About a year ago, my panic attacks progressed to the point they almost immobilized me. As I shared this with a good friend of mine, she mentioned a phrase that she often uses.

“Isn’t that curious?”

It was a small question that really became a mantra for me. When I started feeling anxious, I would ask that question and sit with it for a while. 

I found the more I became curious, the less my anxiety seemed to push back. I became aware that the source wasn’t something that happened in that moment. It was my historical narrative speaking to my present situation. This realization helped diffuse any negative reactions to the anxiety.

I learned that curiosity is the beginning of understanding our emotional reactions. It is the moment we pause the judgement and negative self-talk to breathe and say:

Hey, what’s going on?

How are you feeling?

Do you know why?

Let’s talk about it when you’re ready.

It’s a chance to start a dialogue with ourselves. 

Steps to Diffusing Anxiety

Step One: Create Space

Give the anxiety some breathing room. Be gently curious. Breathe slowly and tell yourself it’s okay to feel this way. Accept the emotion and accept that you don’t have to do anything with it.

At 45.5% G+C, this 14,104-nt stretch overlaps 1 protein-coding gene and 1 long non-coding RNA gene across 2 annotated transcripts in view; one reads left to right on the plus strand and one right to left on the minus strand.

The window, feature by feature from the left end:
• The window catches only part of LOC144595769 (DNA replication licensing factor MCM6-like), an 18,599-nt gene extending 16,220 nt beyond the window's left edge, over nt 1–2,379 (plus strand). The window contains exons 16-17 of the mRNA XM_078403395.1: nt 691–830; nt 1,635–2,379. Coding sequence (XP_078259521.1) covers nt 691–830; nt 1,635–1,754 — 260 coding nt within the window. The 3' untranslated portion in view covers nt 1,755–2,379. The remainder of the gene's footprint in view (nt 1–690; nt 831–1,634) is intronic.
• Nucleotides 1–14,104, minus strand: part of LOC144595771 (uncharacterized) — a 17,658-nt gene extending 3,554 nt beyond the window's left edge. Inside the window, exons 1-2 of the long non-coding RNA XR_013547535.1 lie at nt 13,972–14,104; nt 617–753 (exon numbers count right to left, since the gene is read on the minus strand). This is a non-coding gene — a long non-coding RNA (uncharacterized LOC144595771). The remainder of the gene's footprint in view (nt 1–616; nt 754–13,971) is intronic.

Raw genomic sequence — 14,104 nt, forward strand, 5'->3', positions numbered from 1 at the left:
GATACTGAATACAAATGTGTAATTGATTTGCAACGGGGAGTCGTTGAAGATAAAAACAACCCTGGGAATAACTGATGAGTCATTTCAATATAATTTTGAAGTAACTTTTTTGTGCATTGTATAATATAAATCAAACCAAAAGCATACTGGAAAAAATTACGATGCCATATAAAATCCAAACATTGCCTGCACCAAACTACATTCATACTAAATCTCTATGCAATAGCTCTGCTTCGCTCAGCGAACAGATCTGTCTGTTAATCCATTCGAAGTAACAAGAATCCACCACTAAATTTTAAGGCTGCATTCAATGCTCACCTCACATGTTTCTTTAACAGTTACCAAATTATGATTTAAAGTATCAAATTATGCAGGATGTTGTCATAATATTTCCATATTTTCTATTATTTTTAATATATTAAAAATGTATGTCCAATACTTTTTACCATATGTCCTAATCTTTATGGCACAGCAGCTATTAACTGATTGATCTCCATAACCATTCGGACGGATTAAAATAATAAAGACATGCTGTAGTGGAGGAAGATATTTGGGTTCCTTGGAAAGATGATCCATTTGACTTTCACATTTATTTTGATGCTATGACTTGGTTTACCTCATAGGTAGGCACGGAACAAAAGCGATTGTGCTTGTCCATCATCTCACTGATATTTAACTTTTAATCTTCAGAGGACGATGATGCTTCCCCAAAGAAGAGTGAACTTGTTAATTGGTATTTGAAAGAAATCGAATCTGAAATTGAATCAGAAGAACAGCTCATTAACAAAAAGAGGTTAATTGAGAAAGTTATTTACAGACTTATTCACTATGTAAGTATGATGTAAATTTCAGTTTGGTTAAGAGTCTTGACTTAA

Step Two: Identify the emotion

Ask yourself how you’re feeling. Identify the emotion that is bringing you discomfort. When I woke up in a panic about money, I later realized I was feeling intense fear.

Step Three: Consider the source

Push a little deeper. Ask yourself what triggered this and why. I began to understand that money was a trigger for me. I worried that I wouldn’t have enough because I had been in many situations in my life where I felt abandoned by my family and significant others. Money was just a symbol for my feelings of betrayal and abandonment. 

Step Four: Reality Check

Bring yourself back to reality by finding things in the present to ground you. I love the following advice from Green Life Psychology:

Anxiety Tips
Green Life Psychology

Sometimes, the answers aren’t readily available as to why we feel the way we feel. But as we practice steps 1 through 3, we will begin to see patterns emerge. Once we are open to the conversation, we find our growing edges, and anxiety doesn’t have to immobilize us anymore.

Honesty. Truth. Authenticity. I want to share my space in the mommy trenches with other moms out there. Words to live by: Be love. Love yourself. Then, love others. Love deeply. Love fully. Love well.